The IoT Graveyard: Device Obsolescence and the Right to Repair
Like most tech journalists, I have a graveyard of obsolete IoT devices. There are fitness trackers, earbuds, a drone, homemade connected clothing, smart home light switches, devices for retrofits, and pet toys, to name a few. Overall, at least 95 percent of these products fell victim to planned obsolescence, or the company went bust or withdrew from the product from service. The rest suffer from an absence of “right to repair” options.
The problem of device obsolescence in IoT
While the choice to no longer use a smart device may be the owner’s choice, there’s another problem when it comes to IoT — device obsolescence. A company goes bust or is acquired. It stops supporting older devices or updating the device’s software. A security problem forces the device out of operation. Or technology standards evolve faster than the IoT device.
When it comes to IoT, useless devices are a significant problem. The ubiquity of connected devices means that many of us own products that are embedded with IoT whether we choose this or not. These include many big-box products, such as washing machines, refrigerators, and kitchen equipment, which traditionally have an average lifespan of over a decade.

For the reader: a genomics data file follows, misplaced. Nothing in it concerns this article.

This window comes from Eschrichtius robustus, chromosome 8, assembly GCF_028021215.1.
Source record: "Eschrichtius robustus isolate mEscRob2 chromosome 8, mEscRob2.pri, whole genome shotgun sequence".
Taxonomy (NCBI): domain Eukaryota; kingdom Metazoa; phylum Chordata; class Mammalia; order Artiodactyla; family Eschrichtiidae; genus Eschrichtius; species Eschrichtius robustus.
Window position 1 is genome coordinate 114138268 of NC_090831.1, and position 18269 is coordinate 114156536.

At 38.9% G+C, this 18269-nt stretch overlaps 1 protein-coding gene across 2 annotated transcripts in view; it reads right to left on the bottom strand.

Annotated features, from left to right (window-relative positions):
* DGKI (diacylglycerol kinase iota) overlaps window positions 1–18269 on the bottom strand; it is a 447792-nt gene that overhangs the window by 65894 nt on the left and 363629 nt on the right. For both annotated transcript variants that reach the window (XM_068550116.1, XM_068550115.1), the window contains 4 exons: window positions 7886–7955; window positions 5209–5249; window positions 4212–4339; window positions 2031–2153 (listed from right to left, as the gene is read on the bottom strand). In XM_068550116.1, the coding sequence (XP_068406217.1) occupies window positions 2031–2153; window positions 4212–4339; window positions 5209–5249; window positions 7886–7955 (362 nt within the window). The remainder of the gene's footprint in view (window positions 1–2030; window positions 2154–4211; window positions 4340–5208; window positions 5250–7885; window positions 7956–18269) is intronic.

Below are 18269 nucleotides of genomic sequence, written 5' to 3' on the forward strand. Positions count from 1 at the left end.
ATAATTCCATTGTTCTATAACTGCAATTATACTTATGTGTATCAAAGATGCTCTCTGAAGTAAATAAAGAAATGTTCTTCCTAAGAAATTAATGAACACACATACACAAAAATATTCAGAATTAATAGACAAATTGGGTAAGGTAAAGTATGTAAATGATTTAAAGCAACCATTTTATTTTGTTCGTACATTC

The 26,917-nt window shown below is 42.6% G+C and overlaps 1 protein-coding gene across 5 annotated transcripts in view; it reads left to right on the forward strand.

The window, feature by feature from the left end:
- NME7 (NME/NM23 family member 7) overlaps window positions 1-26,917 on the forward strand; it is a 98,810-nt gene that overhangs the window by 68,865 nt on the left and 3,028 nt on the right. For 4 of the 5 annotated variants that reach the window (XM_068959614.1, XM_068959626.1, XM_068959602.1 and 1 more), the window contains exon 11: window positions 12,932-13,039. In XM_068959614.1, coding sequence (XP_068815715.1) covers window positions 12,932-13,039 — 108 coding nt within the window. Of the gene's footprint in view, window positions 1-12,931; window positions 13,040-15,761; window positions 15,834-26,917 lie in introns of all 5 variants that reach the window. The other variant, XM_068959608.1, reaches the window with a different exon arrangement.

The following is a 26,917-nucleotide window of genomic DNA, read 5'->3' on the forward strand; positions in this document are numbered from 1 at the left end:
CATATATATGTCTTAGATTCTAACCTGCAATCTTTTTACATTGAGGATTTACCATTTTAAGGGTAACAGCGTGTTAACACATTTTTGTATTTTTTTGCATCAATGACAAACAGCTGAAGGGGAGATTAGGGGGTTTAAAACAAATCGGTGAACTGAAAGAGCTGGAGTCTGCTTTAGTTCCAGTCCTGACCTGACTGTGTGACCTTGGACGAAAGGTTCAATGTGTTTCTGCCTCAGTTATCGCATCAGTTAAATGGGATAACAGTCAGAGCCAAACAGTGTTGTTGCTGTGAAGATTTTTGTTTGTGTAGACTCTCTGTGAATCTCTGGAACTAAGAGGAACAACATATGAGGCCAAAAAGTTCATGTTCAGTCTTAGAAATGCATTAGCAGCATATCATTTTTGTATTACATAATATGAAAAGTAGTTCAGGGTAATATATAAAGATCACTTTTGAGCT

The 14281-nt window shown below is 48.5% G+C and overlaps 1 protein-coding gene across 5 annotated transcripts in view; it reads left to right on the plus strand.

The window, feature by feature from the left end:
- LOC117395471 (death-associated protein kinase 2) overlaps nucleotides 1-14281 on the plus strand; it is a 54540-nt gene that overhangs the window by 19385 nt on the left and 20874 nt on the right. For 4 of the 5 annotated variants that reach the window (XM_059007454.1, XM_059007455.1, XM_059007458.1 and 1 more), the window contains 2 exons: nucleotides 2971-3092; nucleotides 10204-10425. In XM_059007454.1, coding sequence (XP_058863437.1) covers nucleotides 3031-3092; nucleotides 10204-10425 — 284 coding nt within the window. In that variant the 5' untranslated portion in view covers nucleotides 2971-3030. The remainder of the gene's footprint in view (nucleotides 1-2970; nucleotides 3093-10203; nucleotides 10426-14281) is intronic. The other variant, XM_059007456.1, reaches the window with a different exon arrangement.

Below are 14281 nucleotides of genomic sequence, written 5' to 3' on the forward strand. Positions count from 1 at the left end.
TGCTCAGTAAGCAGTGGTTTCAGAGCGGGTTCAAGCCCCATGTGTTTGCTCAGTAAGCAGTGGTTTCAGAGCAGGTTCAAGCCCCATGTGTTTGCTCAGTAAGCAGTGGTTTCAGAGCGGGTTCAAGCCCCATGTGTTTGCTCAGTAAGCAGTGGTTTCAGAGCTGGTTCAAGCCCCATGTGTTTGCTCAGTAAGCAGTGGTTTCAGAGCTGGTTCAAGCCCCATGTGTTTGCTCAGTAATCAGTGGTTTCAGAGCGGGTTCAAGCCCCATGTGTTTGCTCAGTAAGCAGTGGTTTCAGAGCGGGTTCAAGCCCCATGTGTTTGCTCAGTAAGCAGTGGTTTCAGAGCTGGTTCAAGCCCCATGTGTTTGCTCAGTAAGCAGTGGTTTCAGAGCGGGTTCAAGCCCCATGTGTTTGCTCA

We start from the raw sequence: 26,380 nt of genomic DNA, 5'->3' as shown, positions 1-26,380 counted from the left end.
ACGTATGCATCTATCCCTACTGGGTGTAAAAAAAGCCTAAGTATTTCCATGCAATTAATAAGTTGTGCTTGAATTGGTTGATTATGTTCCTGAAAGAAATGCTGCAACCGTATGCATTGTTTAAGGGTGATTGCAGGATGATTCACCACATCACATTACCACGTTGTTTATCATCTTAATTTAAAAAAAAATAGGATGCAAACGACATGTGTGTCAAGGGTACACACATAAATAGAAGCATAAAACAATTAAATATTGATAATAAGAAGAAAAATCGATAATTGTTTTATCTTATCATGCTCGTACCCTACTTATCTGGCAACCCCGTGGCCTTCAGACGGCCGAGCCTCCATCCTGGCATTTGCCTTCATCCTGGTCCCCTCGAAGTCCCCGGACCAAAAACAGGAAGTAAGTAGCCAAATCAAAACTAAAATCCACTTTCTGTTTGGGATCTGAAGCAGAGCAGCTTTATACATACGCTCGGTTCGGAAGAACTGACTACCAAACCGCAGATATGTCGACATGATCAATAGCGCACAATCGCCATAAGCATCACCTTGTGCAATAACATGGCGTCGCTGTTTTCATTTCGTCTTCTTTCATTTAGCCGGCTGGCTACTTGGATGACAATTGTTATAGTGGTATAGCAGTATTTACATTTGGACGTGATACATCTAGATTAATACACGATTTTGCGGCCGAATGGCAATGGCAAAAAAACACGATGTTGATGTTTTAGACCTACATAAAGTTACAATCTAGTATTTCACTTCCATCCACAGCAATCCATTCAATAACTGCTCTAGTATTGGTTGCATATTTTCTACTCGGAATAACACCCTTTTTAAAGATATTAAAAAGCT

But their functionality is gone when the software is no longer updated. We’ve seen it happen with thermostats, smart bulbs, smart home hubs, speakers, and smart home security. That leaves many unhappy consumers who’ve contributed to the problem of significant electronic waste (e-waste) with devices they can no longer use, which contain components that they cannot easily recycle. Their only option is to invest in newer devices, and thus, the cycle continues.
What are the laws around planned obsolescence?
So far, the litmus test for obsolescence has been iPhones. Earlier this month, Marketeer reported that Apple faces a new lawsuit from Portuguese privacy consumer organizer Deco Proteste. The lawsuit alleges that Apple has programmed the iPhones 6, Plus, 6S, and 6S Plus to become obsolete, forcing consumers to invest in new equipment earlier than expected.